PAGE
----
“At Micron, we are passionate about applying new technology solutions to solve our customers’ needs. Our partnership with Microsoft has underscored the tremendous potential in utilizing blockchain to deliver new efficiency and control to our extended supply chain and entire product ecosystems.”—Anand Bahl, Micron’s Chief Information Officer and Corporate Vice President
“While supply chains have been stuck in the industrial age, information travels at the speed of the goods. Microsoft’s cloud supply chain operates in the data age, with full visibility into the transactions, applications, and infrastructure. Splunk looks forward to working closely with Microsoft to bring greater efficiency, transparency and trust using data.”—Nate McKervey, Head of Blockchain and DLT at Splunk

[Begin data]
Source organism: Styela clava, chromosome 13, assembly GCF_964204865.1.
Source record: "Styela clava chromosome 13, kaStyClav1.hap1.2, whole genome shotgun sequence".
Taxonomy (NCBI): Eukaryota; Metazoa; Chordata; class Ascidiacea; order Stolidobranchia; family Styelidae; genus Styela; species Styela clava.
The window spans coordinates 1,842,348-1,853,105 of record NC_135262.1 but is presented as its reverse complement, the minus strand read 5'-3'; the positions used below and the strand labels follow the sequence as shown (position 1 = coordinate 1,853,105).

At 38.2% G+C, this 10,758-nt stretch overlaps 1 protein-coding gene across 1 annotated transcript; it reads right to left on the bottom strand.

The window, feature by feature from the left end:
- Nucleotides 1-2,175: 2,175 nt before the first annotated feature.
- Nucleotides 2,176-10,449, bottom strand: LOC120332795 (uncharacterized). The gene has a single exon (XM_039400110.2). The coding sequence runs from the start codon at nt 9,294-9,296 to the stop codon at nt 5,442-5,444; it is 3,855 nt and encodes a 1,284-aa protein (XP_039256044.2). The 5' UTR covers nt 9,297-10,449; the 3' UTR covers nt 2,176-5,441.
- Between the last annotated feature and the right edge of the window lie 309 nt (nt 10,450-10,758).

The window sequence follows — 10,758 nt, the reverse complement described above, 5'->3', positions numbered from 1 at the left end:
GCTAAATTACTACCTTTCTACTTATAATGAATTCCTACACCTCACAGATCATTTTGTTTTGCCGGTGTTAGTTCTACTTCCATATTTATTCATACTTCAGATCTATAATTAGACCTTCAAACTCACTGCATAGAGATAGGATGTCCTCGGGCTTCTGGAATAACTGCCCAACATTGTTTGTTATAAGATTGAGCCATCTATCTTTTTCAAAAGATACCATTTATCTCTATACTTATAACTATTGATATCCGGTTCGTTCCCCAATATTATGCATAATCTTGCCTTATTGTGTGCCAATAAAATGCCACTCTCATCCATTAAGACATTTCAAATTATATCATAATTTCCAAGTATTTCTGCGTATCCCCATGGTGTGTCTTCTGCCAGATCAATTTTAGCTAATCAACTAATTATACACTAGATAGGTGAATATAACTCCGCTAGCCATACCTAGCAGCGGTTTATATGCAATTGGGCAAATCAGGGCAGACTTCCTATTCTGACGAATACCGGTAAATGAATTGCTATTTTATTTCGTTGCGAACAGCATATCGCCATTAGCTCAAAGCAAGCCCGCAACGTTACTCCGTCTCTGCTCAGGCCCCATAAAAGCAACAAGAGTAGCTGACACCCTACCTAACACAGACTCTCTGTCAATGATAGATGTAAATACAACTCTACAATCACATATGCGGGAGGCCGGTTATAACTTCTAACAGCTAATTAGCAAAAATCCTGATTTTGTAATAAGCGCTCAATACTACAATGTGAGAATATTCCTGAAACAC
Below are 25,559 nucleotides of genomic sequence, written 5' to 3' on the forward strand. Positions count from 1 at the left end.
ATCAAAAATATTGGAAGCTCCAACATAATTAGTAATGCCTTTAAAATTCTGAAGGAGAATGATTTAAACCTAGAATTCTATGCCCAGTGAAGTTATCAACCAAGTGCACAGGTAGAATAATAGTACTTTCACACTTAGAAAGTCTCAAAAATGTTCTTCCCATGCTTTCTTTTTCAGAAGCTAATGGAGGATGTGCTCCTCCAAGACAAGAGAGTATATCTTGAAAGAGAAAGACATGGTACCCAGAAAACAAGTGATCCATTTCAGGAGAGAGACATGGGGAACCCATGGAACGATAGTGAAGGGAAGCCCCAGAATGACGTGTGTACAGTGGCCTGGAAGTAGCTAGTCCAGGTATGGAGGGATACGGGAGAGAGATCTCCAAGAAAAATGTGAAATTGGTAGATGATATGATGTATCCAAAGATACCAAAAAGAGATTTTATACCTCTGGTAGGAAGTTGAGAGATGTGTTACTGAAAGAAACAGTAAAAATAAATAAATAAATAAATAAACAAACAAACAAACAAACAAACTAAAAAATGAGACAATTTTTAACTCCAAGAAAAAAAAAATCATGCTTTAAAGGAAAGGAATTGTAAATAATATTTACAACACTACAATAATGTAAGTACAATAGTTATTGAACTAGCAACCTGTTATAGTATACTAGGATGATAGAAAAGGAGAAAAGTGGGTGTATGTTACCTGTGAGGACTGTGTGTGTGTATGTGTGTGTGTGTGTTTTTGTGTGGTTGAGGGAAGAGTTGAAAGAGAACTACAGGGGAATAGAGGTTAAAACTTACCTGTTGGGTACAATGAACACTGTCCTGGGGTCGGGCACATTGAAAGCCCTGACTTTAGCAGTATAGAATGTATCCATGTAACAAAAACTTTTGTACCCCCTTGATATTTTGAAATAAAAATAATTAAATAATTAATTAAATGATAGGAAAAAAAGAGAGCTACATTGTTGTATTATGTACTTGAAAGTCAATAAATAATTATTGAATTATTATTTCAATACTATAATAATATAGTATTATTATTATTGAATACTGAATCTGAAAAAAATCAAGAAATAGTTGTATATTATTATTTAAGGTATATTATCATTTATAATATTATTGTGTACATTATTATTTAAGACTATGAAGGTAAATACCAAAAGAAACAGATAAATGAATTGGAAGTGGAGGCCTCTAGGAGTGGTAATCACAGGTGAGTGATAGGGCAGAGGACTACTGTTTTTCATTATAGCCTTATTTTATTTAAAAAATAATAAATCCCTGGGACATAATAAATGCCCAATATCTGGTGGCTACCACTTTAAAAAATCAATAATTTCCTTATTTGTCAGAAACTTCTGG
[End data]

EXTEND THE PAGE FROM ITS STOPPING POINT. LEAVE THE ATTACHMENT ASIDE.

“Built on ConsenSys Quorum’s enterprise Ethereum, this partnership will provide next-generation solutions to achieve the interoperable exchange of transaction information, transaction history, and transaction statements in compliance with industry standards. We’re thrilled to collaborate with Microsoft and Accenture to bring transparency into the provenance of any good—from the source point to the end of the supply chain.”—Joseph Lubin, CEO and founder of ConsenSys